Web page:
Not critical, just good advice!

You’ve hurt me now, you’re never nice!

 

I’m fortunate that I have an amazing mother who doesn’t get offended if I take or leave her advice. I often leave it 🙂

 

 

Bully

pexels-photo1

You think it’s fine to punch

and slap and kick

and spit?

You feel like such a big man.

Hard as nails –

I get it.

 

He didn’t want to fight.

Scared and frozen

to the spot.

You went back to get some more;

big tough guy –

he’s distraught.

 

I taught him gentle hands.

Be kind and nice –

don’t hit.

But things are gonna change now –

had enough

of your shit.

 

He’s started sparring training.

Self-defence will be his saviour.

He’ll fight

against you bullies –

so think twice about

behaviour.

 

If you dare touch him again,

don’t think I’ll let it go.

Be afraid

when you’re alone.

I’ll ensure your

debts don’t grow.

What we Teach our Children

TANKA

 

Please son, always be

compassionate, kind and true.

Loving, thoughtful too.

Whilst caustic, hostile bigots

are celebrated in view.

 

Tonight I attended my sons parents night. He’s doing great academically but needs to work on handwriting and he’s a dreamer.   What I was most proud of is that he’s a nice little guy. He has a sense of humour and is full of empathy for others. Always the first to offer help if someone is struggling in class.  If he wasn’t doing well academically but tried and was a kind considerate child then I’d still be as proud.

I didn’t want to go into politics, but it’s been playing on my mind. In my home life and work life as a childminder, I prioritise empathy and consideration for others. Intimidation, threatening behaviour, bullying and intolerance are dealt with and the affect on others explained. Kindness, compassion and helping others are encouraged. This is just decent behaviour though, isn’t it? The way most people are brought up?  To be nice and caring and truthful.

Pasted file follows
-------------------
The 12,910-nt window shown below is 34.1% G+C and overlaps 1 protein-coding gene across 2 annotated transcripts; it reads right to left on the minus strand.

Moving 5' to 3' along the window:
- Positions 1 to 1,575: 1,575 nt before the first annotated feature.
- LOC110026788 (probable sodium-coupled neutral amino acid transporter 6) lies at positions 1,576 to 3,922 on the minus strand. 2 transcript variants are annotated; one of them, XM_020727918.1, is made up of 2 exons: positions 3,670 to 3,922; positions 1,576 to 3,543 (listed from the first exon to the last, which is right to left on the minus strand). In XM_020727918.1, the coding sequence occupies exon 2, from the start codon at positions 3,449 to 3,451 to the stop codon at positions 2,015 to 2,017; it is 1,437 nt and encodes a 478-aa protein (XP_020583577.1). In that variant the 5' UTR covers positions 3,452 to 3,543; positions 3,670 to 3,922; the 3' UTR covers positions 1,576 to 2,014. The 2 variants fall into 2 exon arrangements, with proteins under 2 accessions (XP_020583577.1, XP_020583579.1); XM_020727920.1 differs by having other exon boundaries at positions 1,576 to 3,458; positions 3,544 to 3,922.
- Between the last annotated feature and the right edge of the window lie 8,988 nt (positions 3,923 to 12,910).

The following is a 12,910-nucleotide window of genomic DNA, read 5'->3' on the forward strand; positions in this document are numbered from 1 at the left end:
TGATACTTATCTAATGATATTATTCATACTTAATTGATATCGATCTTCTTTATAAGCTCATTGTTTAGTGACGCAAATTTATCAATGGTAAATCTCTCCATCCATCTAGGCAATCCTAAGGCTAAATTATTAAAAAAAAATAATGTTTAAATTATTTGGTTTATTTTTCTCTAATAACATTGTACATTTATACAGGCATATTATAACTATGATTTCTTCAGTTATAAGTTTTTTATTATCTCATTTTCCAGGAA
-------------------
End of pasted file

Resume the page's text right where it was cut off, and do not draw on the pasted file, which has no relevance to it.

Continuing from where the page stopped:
I’ve been watching the American election coverage out of my sons view recently. So many clips of Trump using hateful language had me worried that he’d view this as acceptable behaviour.

Now that Trump is moving in to the White House I suppose I better get used to seeing him on my screen. My boy knew who he was and had seen him; but today watched a few clips and we’ve discussed what our views are of him. We’ve told him that some adults don’t use very nice words or actions to talk about others.  That even though he has a powerful job now, it’s still not acceptable to act in this way towards others.

It’s great to live in a democracy and half of America are happy with the result at the moment. Trump is now (probably) the most powerful man in the world.  He’s managed to get the top job without showing any of the qualities I encourage my son and other children to possess.  I hope children don’t begin to think that this language and hate filled behaviour is the mark of a successful person.

I live in Scotland. Trump loves Scotland and his mother was from the Scottish Highlands. Most of Scotland doesn’t love Trump though.